The Climate and Health Interdisciplinary Research Programme (CHIRP) at Leeds is based in the Priestly International Centre for Climate at the University of Leeds. CHIRP@LEEDS is a joint collaboration across the climate and global health themes, and partners the Leeds School of Earth and Environment, and the Leeds Institute for Health Sciences, including the Nuffield Centre for Global Health and Development. Led by Professor Lea Berrang-Ford, the programme integrates interdisciplinary expertise across Leeds faculties, including strengths in public health, epidemiology, medicine, engineering, climate science, nutrition, and geography.
"The burden and determinants of self-reported acute gastrointestinal illness in an Indigenous Batwa-Pygmy population in southwestern Uganda"
CLARK, S., BERRANG-FORD, L., LWASA, S., NAMANYA, D., EDGE, V., & HARPER, S. The burden and determinants of self-reported acute gastrointestinal illness in an Indigenous Batwa Pygmy population in southwestern Uganda. Epidemiology and Infection, 1-12.
Abstract: Acute gastrointestinal illness (AGI) is an important public health priority worldwide. Few studies have captured the burden of AGI in developing countries, and even fewer have focused on Indigenous populations. This study aimed to estimate the incidence and determinants of AGI within a Batwa Pygmy Indigenous population in southwestern Uganda. A retrospective cross-sectional survey was conducted in January 2013 via a census of 10 Batwa communities (n = 583 participants). The AGI case definition included any self-reported symptoms of diarrhoea or vomiting in the past 2 weeks. The 14-day prevalence of AGI was 6·17% [95% confidence interval (CI) 4·2-8·1], corresponding to an annual incidence rate of 1·66 (95% CI 1·1-2·2) episodes of AGI per person-year. AGI prevalence was greatest in children aged <3 years (11·3%). A multivariable mixed-effects logistic regression model controlling for clustering at the community level indicated that exposure to goats [odds ratio (OR) 2·6, 95% CI 1·0-6·8], being a child aged <3 years (OR 4·8, 95% CI 1·2-18·9), and being a child, adolescent or senior Batwa in the higher median of wealth (OR 7·0, 95% CI 3·9-9·2) were significantly associated with having AGI. This research represents the first Indigenous community-census level study of AGI in Uganda, and highlights the substantial burden of AGI within this population.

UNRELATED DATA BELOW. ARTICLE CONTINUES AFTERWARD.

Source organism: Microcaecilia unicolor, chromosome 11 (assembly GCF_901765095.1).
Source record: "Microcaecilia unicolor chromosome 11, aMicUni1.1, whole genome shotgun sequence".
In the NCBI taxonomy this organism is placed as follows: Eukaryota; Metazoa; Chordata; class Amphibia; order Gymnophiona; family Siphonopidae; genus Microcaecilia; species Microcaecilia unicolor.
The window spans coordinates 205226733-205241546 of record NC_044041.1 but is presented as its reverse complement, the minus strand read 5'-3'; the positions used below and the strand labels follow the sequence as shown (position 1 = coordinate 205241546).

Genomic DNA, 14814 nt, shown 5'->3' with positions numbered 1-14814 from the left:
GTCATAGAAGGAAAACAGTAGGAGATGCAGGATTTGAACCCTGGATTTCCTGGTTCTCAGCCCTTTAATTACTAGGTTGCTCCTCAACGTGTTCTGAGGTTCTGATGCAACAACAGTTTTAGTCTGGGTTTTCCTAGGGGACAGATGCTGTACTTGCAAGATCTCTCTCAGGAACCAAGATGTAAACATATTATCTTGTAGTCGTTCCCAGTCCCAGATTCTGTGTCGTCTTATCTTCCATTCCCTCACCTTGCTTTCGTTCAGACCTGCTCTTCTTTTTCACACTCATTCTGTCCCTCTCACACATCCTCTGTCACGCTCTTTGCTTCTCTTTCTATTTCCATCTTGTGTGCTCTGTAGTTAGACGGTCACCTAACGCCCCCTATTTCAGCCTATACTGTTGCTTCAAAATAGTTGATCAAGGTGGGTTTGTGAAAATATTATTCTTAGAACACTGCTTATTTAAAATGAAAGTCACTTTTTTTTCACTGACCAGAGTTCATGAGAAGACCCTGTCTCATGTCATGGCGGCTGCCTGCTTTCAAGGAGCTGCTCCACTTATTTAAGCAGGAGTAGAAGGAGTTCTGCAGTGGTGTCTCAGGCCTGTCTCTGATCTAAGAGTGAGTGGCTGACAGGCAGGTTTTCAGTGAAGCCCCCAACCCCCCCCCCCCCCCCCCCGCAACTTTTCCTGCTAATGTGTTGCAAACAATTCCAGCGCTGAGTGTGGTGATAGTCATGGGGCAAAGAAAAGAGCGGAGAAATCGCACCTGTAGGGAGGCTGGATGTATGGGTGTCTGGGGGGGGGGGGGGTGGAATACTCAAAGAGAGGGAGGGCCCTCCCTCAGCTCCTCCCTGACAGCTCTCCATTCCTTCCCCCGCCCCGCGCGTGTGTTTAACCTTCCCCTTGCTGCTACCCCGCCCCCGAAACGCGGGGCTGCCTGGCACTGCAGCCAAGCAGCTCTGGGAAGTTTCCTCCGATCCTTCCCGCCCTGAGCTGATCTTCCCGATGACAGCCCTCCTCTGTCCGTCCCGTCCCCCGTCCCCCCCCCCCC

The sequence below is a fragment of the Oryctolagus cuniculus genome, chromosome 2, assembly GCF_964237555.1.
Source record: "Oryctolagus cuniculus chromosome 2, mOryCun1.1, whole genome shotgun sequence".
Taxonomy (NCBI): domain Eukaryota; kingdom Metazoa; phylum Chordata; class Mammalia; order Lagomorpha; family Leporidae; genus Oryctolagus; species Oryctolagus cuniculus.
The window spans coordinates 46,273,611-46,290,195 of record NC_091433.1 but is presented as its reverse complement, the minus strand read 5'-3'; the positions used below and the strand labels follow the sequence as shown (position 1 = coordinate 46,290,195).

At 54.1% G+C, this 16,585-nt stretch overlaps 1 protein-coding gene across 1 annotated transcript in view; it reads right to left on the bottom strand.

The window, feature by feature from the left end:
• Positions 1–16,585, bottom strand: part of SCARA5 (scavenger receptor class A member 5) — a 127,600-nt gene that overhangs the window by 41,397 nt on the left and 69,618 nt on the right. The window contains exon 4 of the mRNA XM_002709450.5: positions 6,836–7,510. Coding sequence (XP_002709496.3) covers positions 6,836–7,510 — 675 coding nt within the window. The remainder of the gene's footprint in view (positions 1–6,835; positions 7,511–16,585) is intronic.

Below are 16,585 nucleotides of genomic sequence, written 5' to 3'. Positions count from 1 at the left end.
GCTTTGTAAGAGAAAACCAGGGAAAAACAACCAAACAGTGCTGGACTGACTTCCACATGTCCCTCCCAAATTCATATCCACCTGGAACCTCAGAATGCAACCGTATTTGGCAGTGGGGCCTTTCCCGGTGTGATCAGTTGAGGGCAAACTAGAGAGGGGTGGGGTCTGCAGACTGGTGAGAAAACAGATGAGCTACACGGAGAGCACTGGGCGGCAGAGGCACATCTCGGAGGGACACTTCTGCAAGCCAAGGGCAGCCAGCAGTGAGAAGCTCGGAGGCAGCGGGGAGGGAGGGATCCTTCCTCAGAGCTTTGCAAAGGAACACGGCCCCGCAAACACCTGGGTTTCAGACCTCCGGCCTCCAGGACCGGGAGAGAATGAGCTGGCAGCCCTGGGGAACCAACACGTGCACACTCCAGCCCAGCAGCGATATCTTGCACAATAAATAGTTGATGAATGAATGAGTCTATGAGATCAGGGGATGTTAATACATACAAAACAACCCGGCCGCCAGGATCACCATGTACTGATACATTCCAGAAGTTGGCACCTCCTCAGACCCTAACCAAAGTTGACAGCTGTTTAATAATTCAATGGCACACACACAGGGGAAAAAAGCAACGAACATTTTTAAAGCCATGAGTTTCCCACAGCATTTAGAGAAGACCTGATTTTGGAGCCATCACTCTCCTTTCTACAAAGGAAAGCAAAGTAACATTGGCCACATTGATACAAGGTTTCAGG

Stephanie Austin attended the Ouranos Symposium in Quebec City December 4th and 5th. Ouranosis a consortium on regional climatology and adaptation to climate change (www.ouranos.ca). Stephanie Austin presented on current Canadian federal, provincial, territorial and municipal health adaptation strategies due to climate change. (Poster title: Public Health Adaptation to Climate Change in Canadian Jurisdictions / Adaptation des systèmes de santé publique aux changements climatiques à travers les juridictions canadiennes. By: Stephanie E. Austin, James D. Ford, Lea Berrang-Ford, Malcolm Araos, Stephen Parker and Manon D. Fleury)
Also you can check out Stephanie's live tweets from the Symposium @se_austin
Congratulations to Kate Bishop for her second place win at the Arctic Change (Dec 8-12th 2014) Student Poster Session. Kate's poster titled, "Seasonal Changes in Prevalence of Acute Gastrointestinal Illness in Rigolet, Nunatsiavut, Canada" (Bishop-Williams K, Berrang-Ford L, Edge VL, Ford J, Thomas K, Shiwak, I, RICG, IHACC Research Group, Harper S), found the greatest prevalence of AGI in the winter months and may be associated with respiratory conditions such as influenza. Click to view Kate's poster